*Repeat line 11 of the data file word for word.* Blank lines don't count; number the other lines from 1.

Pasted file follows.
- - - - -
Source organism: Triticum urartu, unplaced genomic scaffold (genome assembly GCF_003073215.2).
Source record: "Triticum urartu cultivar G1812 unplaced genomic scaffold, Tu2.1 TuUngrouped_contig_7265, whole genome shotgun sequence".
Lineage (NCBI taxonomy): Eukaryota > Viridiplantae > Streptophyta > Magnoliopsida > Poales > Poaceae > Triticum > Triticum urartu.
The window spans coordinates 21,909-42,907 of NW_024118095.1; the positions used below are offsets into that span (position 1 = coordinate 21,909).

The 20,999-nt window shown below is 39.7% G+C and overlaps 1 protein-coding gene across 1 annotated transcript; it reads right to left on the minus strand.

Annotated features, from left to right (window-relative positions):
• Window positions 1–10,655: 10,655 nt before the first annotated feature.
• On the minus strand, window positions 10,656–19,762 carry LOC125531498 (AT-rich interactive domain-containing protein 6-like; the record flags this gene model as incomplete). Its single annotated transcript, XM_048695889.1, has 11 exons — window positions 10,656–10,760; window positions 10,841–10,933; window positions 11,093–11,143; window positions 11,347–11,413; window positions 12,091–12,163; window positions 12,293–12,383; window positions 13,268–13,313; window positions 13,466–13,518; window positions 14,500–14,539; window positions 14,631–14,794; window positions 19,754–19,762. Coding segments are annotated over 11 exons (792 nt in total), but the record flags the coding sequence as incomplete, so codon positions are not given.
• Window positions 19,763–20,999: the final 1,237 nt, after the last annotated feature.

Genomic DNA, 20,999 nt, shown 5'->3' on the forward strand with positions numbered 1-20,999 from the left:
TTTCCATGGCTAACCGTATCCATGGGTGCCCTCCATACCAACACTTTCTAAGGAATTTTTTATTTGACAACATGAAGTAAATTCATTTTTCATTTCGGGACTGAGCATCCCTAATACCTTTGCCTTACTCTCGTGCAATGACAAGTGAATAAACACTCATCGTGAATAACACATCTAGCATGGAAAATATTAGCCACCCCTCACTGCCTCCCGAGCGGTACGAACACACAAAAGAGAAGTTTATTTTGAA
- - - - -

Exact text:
TTTCCATGGCTAACCGTATCCATGGGTGCCCTCCATACCAACACTTTCTAAGGAATTTTTTATTTGACAACATGAAGTAAATTCATTTTTCATTTCGGGACTGAGCATCCCTAATACCTTTGCCTTACTCTCGTGCAATGACAAGTGAATAAACACTCATCGTGAATAACACATCTAGCATGGAAAATATTAGCCACCCCTCACTGCCTCCCGAGCGGTACGAACACACAAAAGAGAAGTTTATTTTGAA